“In order to have real peace in our region, we expect that Turkey will seriously and radically change its aggressive policy and end its hostile actions against Armenia,” he said.
Speaking in the Armenian parliament, Ayvazian noted that Ankara has never reciprocated Armenian attempts to improve bilateral relations.
The remarks contrasted with recent days’ statements on Turkish-Armenian relations made by Prime Minister Nikol Pashinian and the secretary of his Security Council, Armen Grigorian.
In an interview with Armenian Public Television, Grigorian pointedly declined to clarify whether he believes that Turkey remains an enemy of Armenia after the autumn war in Nagorno-Karabakh.
“If we are opting for the unblocking of the region there have to be some corrections in our approaches, and we are working in that direction,” he said in that regard.
Pashinian similarly stated on Sunday that Armenia also needs to review its policies towards Turkey as well as Azerbaijan. “We, the regional countries, must reappraise our mutual attitudes and postures,” he said.
Grigorian’s comments were denounced by opposition leaders and other critics of the Armenian government. They portrayed them as further proof of Pashinian’s desire to continue sacrificing Armenia’s national interests.
Some oppositionists went as far as to claim that the government is ready to thwart greater international recognition of the 1915 Armenian genocide in return for the opening of the Turkish-Armenian border.
Ankara shut down the border in 1993 and has refused to establish diplomatic relations with Yerevan since then out of solidarity with Azerbaijan. It has yet to clarify whether a Karabakh settlement acceptable to Baku remains a precondition for normalizing Turkish-Armenian relations after the six-week war that resulted in the restoration of Azerbaijani control over all districts around Karabakh.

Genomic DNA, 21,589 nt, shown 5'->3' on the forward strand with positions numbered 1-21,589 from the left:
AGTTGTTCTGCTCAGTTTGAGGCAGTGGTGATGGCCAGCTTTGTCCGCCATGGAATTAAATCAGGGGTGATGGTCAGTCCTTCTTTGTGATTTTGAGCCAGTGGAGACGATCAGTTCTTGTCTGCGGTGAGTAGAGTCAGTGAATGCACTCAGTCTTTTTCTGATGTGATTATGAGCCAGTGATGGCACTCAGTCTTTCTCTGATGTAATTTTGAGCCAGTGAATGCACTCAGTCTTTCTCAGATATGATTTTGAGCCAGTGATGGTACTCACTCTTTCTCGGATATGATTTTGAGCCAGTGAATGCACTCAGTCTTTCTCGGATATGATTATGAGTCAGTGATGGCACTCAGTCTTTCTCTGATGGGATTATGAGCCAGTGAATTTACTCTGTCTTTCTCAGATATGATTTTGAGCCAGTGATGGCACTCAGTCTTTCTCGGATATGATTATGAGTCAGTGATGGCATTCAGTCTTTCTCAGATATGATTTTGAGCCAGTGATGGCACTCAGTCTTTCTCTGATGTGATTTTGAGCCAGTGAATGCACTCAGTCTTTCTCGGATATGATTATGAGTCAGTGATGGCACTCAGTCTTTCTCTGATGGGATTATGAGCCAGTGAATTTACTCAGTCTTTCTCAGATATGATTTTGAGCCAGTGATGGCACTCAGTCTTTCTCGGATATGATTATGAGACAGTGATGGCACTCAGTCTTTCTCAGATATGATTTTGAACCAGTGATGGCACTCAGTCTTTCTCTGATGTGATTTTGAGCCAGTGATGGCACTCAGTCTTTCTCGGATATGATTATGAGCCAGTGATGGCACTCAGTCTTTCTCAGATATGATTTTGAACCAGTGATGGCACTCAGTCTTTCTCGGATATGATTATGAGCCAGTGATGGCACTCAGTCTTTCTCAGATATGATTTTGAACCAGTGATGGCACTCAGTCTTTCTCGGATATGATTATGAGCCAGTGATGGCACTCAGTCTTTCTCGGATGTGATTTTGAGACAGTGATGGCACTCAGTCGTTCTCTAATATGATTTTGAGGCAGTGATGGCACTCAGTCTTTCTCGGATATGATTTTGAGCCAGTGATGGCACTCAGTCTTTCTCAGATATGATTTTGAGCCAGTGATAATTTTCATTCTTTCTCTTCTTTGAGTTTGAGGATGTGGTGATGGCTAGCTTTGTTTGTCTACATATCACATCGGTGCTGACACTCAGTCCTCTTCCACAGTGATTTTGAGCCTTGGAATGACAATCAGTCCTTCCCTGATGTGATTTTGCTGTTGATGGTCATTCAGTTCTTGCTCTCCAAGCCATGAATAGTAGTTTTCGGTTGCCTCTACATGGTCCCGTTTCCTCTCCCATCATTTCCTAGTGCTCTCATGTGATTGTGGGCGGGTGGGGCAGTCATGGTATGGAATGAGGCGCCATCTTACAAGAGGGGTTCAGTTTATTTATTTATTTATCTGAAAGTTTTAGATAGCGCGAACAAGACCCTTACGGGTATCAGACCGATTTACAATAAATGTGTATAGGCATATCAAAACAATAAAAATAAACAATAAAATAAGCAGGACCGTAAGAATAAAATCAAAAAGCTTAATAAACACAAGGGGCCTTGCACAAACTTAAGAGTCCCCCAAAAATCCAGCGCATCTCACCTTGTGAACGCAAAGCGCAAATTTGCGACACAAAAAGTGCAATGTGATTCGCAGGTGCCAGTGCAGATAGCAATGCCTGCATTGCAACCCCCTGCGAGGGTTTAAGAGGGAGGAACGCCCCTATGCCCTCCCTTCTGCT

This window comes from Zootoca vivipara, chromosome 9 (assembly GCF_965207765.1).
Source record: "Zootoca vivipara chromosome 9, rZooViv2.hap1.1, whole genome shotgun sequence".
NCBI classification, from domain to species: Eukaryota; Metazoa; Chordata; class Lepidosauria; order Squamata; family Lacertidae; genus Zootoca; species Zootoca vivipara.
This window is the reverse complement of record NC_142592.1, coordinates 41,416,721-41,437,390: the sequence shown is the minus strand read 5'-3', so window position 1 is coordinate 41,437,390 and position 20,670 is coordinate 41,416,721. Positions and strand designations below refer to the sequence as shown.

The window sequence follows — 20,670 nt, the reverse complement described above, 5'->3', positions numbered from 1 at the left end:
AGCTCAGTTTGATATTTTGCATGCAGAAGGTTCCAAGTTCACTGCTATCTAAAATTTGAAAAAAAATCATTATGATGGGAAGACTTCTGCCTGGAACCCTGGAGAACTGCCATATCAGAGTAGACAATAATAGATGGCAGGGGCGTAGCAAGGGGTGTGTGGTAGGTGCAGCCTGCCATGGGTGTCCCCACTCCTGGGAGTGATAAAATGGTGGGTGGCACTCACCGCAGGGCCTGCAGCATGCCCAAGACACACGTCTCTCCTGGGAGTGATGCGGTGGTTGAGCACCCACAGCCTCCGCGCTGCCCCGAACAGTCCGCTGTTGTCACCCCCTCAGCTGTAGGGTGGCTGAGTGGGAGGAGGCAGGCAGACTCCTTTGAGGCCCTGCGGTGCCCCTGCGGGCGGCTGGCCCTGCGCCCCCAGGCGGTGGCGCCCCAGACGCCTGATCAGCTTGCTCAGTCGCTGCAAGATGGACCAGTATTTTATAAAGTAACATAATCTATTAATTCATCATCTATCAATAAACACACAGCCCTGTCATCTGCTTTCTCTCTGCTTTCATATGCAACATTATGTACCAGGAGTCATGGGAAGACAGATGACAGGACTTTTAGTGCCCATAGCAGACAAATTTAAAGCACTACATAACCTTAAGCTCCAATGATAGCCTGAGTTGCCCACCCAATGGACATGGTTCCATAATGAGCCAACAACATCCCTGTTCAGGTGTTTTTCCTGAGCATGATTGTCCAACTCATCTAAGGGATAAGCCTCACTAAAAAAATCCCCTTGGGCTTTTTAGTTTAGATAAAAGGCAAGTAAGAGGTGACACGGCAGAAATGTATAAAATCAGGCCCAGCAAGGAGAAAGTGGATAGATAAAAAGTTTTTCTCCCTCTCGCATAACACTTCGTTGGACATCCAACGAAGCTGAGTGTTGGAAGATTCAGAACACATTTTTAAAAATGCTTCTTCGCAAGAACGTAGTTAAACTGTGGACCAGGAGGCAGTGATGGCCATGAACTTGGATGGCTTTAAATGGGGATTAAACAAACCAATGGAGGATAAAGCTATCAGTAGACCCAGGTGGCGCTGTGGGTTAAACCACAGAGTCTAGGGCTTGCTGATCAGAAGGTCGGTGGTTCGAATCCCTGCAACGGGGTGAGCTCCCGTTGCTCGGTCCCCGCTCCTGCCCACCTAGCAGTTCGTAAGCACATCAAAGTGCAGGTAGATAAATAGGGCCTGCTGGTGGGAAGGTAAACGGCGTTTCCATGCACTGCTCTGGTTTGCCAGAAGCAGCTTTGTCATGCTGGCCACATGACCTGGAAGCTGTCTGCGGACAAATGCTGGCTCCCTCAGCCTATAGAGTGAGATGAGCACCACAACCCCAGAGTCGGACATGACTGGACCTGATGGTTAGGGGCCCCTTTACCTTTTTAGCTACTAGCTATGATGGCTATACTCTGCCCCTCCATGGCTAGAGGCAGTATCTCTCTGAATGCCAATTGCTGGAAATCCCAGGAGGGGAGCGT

Answering a question from an Armenian opposition lawmaker, Ayvazian insisted on Monday that he is not aware of any Turkish-Armenian talks or other diplomatic contacts.
During the six-week war stopped by a Russian-brokered ceasefire on November 10, the Turks supported the Azerbaijani army with weapons and expert advice. They also reportedly recruited thousands of Syrian mercenaries and sent them to fight in Ankara on the Azerbaijani side.
Armenian leaders have repeatedly described the hostilities as a “Turkish-Azerbaijani aggression” against Armenia and Karabakh.
According to Ruben Safrastian, a Yerevan-based Turkey analyst, Turkey continues to pose a serious security threat to Armenia and has no intention to normalize relations with the latter.
“In these circumstances, I think that we would be wrong to pursue such a [conciliatory] policy,” Safrastian told RFE/RL’s Armenian Service. “It would do us no good. It could only cause damage.”